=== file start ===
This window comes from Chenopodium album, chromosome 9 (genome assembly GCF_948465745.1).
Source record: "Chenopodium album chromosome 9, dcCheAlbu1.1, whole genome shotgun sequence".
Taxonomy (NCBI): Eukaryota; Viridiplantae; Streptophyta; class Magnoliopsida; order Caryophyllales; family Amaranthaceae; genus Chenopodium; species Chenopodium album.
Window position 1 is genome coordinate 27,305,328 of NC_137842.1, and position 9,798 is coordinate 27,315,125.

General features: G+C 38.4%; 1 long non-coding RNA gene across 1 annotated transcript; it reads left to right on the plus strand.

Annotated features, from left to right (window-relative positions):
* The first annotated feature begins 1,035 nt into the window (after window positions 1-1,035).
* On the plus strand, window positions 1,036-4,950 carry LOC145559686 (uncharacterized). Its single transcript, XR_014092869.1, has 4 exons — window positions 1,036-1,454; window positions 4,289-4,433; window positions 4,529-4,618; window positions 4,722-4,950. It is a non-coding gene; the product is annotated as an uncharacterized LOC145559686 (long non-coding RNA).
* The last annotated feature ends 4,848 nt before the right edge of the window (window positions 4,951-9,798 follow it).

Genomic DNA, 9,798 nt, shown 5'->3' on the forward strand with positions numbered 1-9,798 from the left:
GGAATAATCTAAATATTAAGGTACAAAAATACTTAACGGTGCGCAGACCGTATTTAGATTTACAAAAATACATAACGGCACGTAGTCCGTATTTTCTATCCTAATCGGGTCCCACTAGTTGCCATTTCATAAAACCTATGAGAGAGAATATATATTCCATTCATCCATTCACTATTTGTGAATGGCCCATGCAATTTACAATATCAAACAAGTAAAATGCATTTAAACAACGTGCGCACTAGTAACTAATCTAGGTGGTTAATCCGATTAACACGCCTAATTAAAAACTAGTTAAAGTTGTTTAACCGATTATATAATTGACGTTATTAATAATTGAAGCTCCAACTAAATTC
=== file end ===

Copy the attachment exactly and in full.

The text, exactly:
This window comes from Chenopodium album, chromosome 9 (genome assembly GCF_948465745.1).
Source record: "Chenopodium album chromosome 9, dcCheAlbu1.1, whole genome shotgun sequence".
Taxonomy (NCBI): Eukaryota; Viridiplantae; Streptophyta; class Magnoliopsida; order Caryophyllales; family Amaranthaceae; genus Chenopodium; species Chenopodium album.
Window position 1 is genome coordinate 27,305,328 of NC_137842.1, and position 9,798 is coordinate 27,315,125.

General features: G+C 38.4%; 1 long non-coding RNA gene across 1 annotated transcript; it reads left to right on the plus strand.

Annotated features, from left to right (window-relative positions):
* The first annotated feature begins 1,035 nt into the window (after window positions 1-1,035).
* On the plus strand, window positions 1,036-4,950 carry LOC145559686 (uncharacterized). Its single transcript, XR_014092869.1, has 4 exons — window positions 1,036-1,454; window positions 4,289-4,433; window positions 4,529-4,618; window positions 4,722-4,950. It is a non-coding gene; the product is annotated as an uncharacterized LOC145559686 (long non-coding RNA).
* The last annotated feature ends 4,848 nt before the right edge of the window (window positions 4,951-9,798 follow it).

Genomic DNA, 9,798 nt, shown 5'->3' on the forward strand with positions numbered 1-9,798 from the left:
GGAATAATCTAAATATTAAGGTACAAAAATACTTAACGGTGCGCAGACCGTATTTAGATTTACAAAAATACATAACGGCACGTAGTCCGTATTTTCTATCCTAATCGGGTCCCACTAGTTGCCATTTCATAAAACCTATGAGAGAGAATATATATTCCATTCATCCATTCACTATTTGTGAATGGCCCATGCAATTTACAATATCAAACAAGTAAAATGCATTTAAACAACGTGCGCACTAGTAACTAATCTAGGTGGTTAATCCGATTAACACGCCTAATTAAAAACTAGTTAAAGTTGTTTAACCGATTATATAATTGACGTTATTAATAATTGAAGCTCCAACTAAATTC